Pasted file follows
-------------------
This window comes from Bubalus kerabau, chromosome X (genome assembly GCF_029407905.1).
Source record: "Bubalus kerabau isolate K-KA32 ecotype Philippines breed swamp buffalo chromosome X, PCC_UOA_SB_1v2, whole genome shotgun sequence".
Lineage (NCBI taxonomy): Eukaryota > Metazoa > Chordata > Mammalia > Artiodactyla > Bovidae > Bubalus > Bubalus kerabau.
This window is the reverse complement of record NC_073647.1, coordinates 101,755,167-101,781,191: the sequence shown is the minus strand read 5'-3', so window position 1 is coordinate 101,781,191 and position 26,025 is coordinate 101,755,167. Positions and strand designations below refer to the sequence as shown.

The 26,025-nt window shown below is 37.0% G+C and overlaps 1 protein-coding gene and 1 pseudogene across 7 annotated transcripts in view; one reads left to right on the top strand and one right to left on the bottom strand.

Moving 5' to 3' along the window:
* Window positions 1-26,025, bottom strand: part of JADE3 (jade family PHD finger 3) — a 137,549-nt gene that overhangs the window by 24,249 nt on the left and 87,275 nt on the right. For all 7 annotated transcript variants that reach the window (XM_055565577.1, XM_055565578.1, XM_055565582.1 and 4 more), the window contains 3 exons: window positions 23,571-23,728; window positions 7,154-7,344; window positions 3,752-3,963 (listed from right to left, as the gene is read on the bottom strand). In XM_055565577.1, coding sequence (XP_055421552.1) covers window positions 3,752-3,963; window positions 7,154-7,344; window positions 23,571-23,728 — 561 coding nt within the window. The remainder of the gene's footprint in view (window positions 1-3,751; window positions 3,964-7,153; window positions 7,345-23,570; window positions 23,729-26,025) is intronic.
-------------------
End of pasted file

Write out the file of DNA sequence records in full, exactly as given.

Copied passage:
This window comes from Bubalus kerabau, chromosome X (genome assembly GCF_029407905.1).
Source record: "Bubalus kerabau isolate K-KA32 ecotype Philippines breed swamp buffalo chromosome X, PCC_UOA_SB_1v2, whole genome shotgun sequence".
Lineage (NCBI taxonomy): Eukaryota > Metazoa > Chordata > Mammalia > Artiodactyla > Bovidae > Bubalus > Bubalus kerabau.
This window is the reverse complement of record NC_073647.1, coordinates 101,755,167-101,781,191: the sequence shown is the minus strand read 5'-3', so window position 1 is coordinate 101,781,191 and position 26,025 is coordinate 101,755,167. Positions and strand designations below refer to the sequence as shown.

The 26,025-nt window shown below is 37.0% G+C and overlaps 1 protein-coding gene and 1 pseudogene across 7 annotated transcripts in view; one reads left to right on the top strand and one right to left on the bottom strand.

Moving 5' to 3' along the window:
* Window positions 1-26,025, bottom strand: part of JADE3 (jade family PHD finger 3) — a 137,549-nt gene that overhangs the window by 24,249 nt on the left and 87,275 nt on the right. For all 7 annotated transcript variants that reach the window (XM_055565577.1, XM_055565578.1, XM_055565582.1 and 4 more), the window contains 3 exons: window positions 23,571-23,728; window positions 7,154-7,344; window positions 3,752-3,963 (listed from right to left, as the gene is read on the bottom strand). In XM_055565577.1, coding sequence (XP_055421552.1) covers window positions 3,752-3,963; window positions 7,154-7,344; window positions 23,571-23,728 — 561 coding nt within the window. The remainder of the gene's footprint in view (window positions 1-3,751; window positions 3,964-7,153; window positions 7,345-23,570; window positions 23,729-26,025) is intronic.